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Ca In Canada


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I was just reading up on Craig Lavin's tut on the main page (because I'm doing a rather simple inlay on my first fret board) and I gots to thinking -- StewMac can't ship CA out side of the US so I need to find an alternate source. So I turn to Lee Valley for everything I can't find.

Now, for gluing up the inlay face down Mr. Lavin uses CA from StewMac, and I'm wondering for those of you that have used it which would be most like it?

Hot Stuff or Super T & Special T? Hot Stuff has a 5 second bond time compared with Super T at 10 to 25 seconds and Special T at 30 to 50 seconds. Are those bond times too quick? Too short? Just right?

Help a brother out.



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I use Devcon "Zip Grip", available in 1 oz. size at Industrial Plastics and Paint. As far as which one is "best", it all depends on its application. I also use superglue in gel form, good for spreading out onto a surface and a little less messy than the low viscosity stuff. Low visc. is good for "whickering" into cracks. My preference for bond time would definitely be a little longer than 5 sec., :D . If I mis-fit a joint I sure don't want to have to break it open again, but then I don't want to wait more than 30 sec. for bonding time either. Thirty seconds is a long time. :D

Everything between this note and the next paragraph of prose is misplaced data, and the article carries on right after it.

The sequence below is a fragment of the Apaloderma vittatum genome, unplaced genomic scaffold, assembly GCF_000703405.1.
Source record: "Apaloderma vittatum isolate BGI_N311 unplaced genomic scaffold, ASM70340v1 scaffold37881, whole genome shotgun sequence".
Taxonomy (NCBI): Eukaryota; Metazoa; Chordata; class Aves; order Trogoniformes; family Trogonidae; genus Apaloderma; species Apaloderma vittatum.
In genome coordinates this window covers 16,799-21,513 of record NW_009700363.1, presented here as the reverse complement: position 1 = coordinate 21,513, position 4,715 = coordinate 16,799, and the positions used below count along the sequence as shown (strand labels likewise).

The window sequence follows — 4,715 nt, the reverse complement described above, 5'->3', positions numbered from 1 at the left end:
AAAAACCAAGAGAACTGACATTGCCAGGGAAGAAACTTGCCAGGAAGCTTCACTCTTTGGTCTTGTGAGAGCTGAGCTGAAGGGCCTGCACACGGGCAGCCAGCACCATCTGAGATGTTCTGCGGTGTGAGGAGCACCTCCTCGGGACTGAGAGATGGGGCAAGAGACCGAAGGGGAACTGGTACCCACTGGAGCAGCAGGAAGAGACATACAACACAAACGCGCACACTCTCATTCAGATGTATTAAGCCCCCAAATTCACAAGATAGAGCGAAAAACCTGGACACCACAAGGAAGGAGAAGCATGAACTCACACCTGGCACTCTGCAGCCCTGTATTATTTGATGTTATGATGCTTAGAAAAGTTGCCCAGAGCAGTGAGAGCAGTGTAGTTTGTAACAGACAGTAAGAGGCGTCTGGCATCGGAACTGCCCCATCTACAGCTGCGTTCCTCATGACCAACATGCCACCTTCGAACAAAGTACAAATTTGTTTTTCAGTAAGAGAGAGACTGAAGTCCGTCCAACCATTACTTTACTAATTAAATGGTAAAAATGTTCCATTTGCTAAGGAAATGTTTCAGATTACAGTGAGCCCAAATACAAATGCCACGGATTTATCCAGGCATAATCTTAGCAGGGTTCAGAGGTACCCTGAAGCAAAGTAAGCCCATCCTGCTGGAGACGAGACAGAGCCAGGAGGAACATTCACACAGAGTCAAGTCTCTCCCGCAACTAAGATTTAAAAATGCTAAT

Edited by Southpa
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I agree with the above posts, go for the model shop quality CA (much better then super glue). I also build Scale Ships, so I have a decent supply and experience with this stuff, and it holds increadibly well. It can also be disolved with Acetone should you glue yourself to yourself, or anything else for that matter (don't laugh, it happens). The biggest problem with CA is though, it starts to breakdown after 20 or so years, from what I've been told. This probably isn't a concern due to it being used for an Inlay which is going to be snuggly in place, but it model ship building we aim for a 100 years without needing repair, so CA can cause problems (mostly due to the joints being under pressure from the rigging). Best of luck with the inlays though.

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